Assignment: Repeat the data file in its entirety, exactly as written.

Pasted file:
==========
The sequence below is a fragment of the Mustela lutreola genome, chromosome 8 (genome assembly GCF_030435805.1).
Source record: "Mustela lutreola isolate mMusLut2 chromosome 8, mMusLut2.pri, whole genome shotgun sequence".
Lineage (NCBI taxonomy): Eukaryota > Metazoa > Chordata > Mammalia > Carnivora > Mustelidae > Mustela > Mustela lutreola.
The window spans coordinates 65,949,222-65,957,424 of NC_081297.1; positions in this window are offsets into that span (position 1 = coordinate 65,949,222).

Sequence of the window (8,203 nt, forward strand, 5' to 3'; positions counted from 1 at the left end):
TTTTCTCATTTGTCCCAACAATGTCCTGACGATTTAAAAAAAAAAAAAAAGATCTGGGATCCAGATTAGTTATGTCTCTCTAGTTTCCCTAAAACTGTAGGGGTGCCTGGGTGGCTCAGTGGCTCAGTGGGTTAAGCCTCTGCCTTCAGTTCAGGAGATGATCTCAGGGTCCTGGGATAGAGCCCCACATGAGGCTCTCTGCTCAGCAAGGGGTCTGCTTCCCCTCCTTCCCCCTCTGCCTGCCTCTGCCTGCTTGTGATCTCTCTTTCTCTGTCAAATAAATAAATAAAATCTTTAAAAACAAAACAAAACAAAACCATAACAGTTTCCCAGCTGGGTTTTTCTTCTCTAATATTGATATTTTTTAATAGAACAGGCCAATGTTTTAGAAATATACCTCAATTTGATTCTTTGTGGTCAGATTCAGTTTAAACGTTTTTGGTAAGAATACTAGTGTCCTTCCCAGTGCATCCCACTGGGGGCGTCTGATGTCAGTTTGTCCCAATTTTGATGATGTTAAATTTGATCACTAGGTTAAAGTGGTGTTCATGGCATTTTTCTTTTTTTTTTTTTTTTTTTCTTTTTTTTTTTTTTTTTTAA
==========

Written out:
The sequence below is a fragment of the Mustela lutreola genome, chromosome 8 (genome assembly GCF_030435805.1).
Source record: "Mustela lutreola isolate mMusLut2 chromosome 8, mMusLut2.pri, whole genome shotgun sequence".
Lineage (NCBI taxonomy): Eukaryota > Metazoa > Chordata > Mammalia > Carnivora > Mustelidae > Mustela > Mustela lutreola.
The window spans coordinates 65,949,222-65,957,424 of NC_081297.1; positions in this window are offsets into that span (position 1 = coordinate 65,949,222).

Sequence of the window (8,203 nt, forward strand, 5' to 3'; positions counted from 1 at the left end):
TTTTCTCATTTGTCCCAACAATGTCCTGACGATTTAAAAAAAAAAAAAAAGATCTGGGATCCAGATTAGTTATGTCTCTCTAGTTTCCCTAAAACTGTAGGGGTGCCTGGGTGGCTCAGTGGCTCAGTGGGTTAAGCCTCTGCCTTCAGTTCAGGAGATGATCTCAGGGTCCTGGGATAGAGCCCCACATGAGGCTCTCTGCTCAGCAAGGGGTCTGCTTCCCCTCCTTCCCCCTCTGCCTGCCTCTGCCTGCTTGTGATCTCTCTTTCTCTGTCAAATAAATAAATAAAATCTTTAAAAACAAAACAAAACAAAACCATAACAGTTTCCCAGCTGGGTTTTTCTTCTCTAATATTGATATTTTTTAATAGAACAGGCCAATGTTTTAGAAATATACCTCAATTTGATTCTTTGTGGTCAGATTCAGTTTAAACGTTTTTGGTAAGAATACTAGTGTCCTTCCCAGTGCATCCCACTGGGGGCGTCTGATGTCAGTTTGTCCCAATTTTGATGATGTTAAATTTGATCACTAGGTTAAAGTGGTGTTCATGGCATTTTTCTTTTTTTTTTTTTTTTTTTCTTTTTTTTTTTTTTTTTTAA